by Egg, Caterpillar, Chrysalis and Butterfly

Egg, Caterpillar, Chrysalis and Butterfly usage of
Plant A-C
Plant C-M
Plant N-W
Butterfly usage of Plant

followed by all the Wild Flower Family Pages:-

There are 180 families in the Wildflowers of the UK and they have been split up into 22 Galleries to allow space for up to 100 plants per gallery.

Each plant named in each of the Wildflower Family Pages may have a link to:-

its Plant Description Page in its Common Name in one of those Wildflower Plant Galleries and will have links

to external sites to purchase the plant or seed in its Botanical Name,

to see photos in its Flowering Months and

to read habitat details in its Habitat Column.

 

WILD FLOWER FAMILY
PAGE MENU 1

(o)Adder's Tongue
Amaranth
(o)Arrow-Grass
(o)Arum
(o)Balsam
Bamboo
(o)Barberry
(o)Bedstraw
(o)Beech
(o)Bellflower
(o)Bindweed
(o)Birch
(o)Birds-Nest
(o)Birthwort
(o)Bogbean
(o)Bog Myrtle
(o)Borage
(o)Box
(o)Broomrape
(o)Buckthorn
(o)Buddleia
(o)Bur-reed
(o)Buttercup
(o)Butterwort
(o)Cornel (Dogwood)
(o)Crowberry
(o)Crucifer (Cabbage/Mustard) 1
(o)Crucifer (Cabbage/Mustard) 2
Cypress
(o)Daffodil
(o)Daisy
(o)Daisy Cudweeds
(o)Daisy Chamomiles
(o)Daisy Thistle
(o)Daisy Catsears (o)Daisy Hawkweeds
(o)Daisy Hawksbeards
(o)Daphne
(o)Diapensia
(o)Dock Bistorts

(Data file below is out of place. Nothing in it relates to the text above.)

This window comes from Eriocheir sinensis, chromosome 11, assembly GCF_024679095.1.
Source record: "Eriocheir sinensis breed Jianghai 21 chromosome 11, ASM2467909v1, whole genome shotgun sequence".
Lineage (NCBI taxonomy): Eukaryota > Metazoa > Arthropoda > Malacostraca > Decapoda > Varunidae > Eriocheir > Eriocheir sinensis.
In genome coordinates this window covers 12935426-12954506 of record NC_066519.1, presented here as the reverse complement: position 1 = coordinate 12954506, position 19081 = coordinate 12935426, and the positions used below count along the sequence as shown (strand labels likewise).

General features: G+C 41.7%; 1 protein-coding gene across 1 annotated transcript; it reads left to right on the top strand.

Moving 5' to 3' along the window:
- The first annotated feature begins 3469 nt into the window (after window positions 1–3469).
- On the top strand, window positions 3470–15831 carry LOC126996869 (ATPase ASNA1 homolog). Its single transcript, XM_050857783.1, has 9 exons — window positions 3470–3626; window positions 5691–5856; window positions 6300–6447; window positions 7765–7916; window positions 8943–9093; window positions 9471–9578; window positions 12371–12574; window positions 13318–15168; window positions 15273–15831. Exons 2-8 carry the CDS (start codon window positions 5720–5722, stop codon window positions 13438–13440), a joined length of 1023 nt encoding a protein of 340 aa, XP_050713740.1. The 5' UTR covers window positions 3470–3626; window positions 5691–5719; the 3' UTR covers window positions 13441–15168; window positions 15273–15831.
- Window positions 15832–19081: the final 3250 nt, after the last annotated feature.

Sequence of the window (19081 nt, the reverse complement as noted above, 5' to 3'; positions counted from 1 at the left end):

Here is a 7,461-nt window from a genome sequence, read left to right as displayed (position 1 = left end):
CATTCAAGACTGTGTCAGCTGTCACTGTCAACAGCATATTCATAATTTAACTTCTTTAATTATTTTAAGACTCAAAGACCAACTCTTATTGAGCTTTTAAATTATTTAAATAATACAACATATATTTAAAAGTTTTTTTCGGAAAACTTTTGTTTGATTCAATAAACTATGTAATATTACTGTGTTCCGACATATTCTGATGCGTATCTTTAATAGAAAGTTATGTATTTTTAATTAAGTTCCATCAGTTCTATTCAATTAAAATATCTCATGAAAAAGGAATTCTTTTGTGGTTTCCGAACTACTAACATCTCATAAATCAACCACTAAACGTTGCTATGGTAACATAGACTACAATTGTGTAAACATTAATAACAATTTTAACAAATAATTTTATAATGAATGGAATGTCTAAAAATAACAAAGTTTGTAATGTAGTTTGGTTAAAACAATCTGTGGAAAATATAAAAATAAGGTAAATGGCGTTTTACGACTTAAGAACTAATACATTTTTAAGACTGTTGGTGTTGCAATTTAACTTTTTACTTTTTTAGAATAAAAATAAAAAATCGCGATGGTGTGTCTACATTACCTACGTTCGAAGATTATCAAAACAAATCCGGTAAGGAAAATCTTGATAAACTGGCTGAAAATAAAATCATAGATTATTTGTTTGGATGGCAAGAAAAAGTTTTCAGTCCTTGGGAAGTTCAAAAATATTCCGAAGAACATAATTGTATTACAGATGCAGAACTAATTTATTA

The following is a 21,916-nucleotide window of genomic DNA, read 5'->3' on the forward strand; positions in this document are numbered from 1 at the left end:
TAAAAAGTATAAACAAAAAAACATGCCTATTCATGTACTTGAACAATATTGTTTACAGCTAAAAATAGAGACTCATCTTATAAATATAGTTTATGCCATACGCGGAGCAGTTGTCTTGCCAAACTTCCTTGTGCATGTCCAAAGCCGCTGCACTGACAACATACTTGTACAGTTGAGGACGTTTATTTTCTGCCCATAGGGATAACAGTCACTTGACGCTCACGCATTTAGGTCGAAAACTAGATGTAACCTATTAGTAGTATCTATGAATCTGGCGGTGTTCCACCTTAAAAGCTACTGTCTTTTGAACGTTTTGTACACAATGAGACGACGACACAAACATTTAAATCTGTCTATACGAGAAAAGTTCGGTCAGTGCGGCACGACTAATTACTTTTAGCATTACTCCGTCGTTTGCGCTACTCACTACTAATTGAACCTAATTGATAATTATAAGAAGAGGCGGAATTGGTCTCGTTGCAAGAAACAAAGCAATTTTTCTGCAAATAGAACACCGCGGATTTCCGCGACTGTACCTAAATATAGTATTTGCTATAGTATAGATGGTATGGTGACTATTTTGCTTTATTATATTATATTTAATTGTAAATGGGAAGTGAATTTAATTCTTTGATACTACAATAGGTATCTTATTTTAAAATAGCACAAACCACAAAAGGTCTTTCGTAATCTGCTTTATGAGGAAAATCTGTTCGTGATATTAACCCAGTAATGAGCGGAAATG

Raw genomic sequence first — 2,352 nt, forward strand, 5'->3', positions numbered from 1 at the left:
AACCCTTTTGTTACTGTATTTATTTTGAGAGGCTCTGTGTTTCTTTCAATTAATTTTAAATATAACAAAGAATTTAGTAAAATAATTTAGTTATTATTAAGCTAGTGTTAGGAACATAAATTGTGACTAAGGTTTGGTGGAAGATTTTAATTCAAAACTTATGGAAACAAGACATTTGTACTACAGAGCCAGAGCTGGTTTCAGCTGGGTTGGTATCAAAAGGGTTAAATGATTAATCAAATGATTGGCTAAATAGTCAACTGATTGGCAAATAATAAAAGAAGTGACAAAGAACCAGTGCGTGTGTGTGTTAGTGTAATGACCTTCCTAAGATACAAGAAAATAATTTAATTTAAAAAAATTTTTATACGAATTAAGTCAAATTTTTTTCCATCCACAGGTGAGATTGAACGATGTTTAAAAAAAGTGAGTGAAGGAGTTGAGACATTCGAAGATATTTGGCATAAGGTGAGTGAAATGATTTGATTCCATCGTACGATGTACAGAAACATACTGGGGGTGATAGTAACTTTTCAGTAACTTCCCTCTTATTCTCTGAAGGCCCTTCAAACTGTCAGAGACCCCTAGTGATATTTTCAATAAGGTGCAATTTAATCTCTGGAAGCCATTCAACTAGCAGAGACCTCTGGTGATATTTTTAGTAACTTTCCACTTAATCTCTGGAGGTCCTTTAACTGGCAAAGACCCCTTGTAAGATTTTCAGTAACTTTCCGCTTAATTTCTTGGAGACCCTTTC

(o)Dock Sorrels

WILD FLOWER FAMILY
PAGE MENU 2


(o)Clubmoss
(o)Duckweed
(o)Eel-Grass
(o)Elm
(o)Filmy Fern
(o)Horsetail
(o)Polypody
Quillwort
(o)Royal Fern
(o)Figwort - Mulleins
(o)Figwort - Speedwells
(o)Flax
(o)Flowering-Rush
(o)Frog-bit
(o)Fumitory
(o)Gentian
(o)Geranium
(o)Glassworts
(o)Gooseberry
(o)Goosefoot
(o)Grass 1
(o)Grass 2
(o)Grass 3
(o)Grass Soft Bromes 1
(o)Grass Soft Bromes 2
(o)Grass Soft Bromes 3 (o)Hazel
(o)Heath
(o)Hemp
(o)Herb-Paris
(o)Holly
(o)Honeysuckle
(o)Horned-Pondweed
(o)Hornwort
(o)Iris
(o)Ivy
(o)Jacobs Ladder
(o)Lily
(o)Lily Garlic
(o)Lime
(o)Lobelia
(o)Loosestrife
(o)Mallow
(o)Maple
(o)Mares-tail
(o)Marsh Pennywort
(o)Melon (Gourd/Cucumber)
 

WILD FLOWER FAMILY
PAGE MENU 3


(o)Mesem-bryanthemum
(o)Mignonette
(o)Milkwort
(o)Mistletoe
(o)Moschatel
Naiad
(o)Nettle
(o)Nightshade
(o)Oleaster
(o)Olive
(o)Orchid 1
(o)Orchid 2
(o)Orchid 3
(o)Orchid 4
(o)Parnassus-Grass
(o)Peaflower
(o)Peaflower Clover 1
(o)Peaflower Clover 2
(o)Peaflower Clover 3
(o)Peaflower Vetches/Peas
Peony